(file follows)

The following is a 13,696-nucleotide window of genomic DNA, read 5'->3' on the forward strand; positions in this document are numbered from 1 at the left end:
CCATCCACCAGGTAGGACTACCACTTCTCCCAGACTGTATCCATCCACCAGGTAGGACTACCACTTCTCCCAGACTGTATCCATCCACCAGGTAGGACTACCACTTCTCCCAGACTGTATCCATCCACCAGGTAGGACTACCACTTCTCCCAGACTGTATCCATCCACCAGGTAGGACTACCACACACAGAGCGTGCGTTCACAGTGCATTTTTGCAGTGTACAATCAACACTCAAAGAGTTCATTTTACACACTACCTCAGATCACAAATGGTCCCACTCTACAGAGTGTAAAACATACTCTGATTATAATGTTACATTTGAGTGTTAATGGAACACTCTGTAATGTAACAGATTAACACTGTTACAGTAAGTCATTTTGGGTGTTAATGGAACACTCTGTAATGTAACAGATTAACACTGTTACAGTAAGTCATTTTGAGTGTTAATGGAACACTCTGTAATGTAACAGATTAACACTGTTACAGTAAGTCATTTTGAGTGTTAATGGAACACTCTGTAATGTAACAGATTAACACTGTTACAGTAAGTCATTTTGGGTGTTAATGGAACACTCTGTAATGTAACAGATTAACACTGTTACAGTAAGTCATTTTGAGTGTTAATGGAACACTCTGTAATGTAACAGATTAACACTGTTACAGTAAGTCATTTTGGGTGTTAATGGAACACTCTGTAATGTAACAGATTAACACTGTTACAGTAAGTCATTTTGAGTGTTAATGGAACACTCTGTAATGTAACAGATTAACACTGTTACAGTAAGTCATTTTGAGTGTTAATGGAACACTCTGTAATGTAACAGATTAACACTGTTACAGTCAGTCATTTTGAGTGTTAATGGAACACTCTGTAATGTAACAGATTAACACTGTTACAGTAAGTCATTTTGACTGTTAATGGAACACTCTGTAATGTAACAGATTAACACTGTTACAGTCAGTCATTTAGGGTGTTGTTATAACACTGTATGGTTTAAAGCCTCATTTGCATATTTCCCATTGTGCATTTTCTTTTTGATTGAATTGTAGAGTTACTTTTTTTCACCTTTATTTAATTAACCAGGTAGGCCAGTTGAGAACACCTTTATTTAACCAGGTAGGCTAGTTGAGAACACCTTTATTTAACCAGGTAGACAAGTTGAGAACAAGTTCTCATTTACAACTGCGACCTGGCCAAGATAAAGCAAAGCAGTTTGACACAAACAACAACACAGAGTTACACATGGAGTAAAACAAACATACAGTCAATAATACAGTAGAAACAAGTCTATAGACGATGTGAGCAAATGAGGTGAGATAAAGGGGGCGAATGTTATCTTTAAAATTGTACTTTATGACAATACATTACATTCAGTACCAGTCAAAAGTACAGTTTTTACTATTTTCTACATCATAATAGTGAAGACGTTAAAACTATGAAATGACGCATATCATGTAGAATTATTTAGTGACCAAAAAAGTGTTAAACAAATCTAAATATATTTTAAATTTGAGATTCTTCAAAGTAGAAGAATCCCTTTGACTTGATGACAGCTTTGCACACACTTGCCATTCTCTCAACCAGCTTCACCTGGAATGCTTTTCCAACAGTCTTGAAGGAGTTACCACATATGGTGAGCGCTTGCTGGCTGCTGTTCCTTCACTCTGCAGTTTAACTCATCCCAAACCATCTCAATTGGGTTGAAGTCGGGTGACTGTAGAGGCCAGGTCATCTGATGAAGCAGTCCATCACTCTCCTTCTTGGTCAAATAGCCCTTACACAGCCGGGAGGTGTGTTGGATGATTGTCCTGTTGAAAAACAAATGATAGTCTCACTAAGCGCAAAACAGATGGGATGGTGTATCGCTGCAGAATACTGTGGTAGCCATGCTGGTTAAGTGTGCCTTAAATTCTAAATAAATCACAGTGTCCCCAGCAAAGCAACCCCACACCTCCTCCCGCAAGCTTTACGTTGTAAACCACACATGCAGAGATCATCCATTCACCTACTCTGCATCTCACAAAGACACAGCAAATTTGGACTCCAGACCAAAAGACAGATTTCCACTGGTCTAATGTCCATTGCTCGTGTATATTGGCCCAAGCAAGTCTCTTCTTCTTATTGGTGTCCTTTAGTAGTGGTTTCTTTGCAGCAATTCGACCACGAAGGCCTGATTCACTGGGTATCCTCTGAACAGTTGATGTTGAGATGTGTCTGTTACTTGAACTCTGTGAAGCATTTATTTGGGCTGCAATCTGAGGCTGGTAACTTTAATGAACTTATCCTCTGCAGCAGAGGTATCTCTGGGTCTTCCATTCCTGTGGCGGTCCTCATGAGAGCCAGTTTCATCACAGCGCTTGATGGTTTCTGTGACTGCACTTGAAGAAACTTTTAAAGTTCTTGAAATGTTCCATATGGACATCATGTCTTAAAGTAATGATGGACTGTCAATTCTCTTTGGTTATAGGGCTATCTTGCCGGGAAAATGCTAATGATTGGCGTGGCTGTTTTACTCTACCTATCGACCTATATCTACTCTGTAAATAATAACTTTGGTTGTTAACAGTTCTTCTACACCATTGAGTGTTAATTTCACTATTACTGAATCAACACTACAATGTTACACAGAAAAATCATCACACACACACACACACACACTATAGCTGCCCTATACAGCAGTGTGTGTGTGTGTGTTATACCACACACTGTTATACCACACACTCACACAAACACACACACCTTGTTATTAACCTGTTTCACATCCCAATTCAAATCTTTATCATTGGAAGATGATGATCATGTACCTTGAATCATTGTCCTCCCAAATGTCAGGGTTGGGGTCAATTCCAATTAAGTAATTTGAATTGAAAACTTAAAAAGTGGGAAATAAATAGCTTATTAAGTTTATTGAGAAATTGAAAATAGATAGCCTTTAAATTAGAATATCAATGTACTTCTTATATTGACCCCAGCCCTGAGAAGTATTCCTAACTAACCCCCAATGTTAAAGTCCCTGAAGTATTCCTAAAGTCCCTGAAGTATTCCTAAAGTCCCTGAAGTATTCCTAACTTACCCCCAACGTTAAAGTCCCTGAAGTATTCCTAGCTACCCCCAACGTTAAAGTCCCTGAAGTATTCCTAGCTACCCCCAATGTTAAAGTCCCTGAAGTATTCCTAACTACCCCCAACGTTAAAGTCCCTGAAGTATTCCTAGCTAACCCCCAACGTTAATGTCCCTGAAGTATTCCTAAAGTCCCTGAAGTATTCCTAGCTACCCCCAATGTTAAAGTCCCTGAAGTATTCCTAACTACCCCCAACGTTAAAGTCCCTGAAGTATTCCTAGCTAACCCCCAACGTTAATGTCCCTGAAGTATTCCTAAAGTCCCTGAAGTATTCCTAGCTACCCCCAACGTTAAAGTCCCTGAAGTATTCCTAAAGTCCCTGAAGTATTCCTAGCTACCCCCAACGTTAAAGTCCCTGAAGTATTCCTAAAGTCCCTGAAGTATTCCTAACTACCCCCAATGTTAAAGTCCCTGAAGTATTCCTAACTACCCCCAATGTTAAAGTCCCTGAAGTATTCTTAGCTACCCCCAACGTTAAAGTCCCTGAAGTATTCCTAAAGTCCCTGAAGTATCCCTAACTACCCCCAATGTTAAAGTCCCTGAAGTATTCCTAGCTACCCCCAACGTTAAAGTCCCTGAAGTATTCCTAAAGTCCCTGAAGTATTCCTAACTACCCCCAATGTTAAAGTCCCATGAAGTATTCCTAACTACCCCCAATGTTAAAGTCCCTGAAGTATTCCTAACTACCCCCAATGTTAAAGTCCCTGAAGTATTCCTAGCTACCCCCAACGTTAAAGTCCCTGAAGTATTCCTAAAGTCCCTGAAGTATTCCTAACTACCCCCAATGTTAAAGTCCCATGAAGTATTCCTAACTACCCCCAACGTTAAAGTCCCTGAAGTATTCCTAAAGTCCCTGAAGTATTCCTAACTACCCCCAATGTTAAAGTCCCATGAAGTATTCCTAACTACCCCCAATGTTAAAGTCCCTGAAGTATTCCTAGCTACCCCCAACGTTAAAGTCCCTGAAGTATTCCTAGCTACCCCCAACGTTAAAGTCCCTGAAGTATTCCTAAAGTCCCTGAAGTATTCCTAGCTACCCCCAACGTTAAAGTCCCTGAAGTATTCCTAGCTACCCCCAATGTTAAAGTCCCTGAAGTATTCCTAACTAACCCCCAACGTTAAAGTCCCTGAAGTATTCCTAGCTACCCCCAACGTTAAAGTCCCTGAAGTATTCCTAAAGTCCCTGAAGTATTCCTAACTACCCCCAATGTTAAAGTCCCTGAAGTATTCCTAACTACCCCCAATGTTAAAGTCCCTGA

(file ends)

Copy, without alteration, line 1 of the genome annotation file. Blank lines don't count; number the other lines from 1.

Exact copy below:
The following is a 13,696-nucleotide window of genomic DNA, read 5'->3' on the forward strand; positions in this document are numbered from 1 at the left end: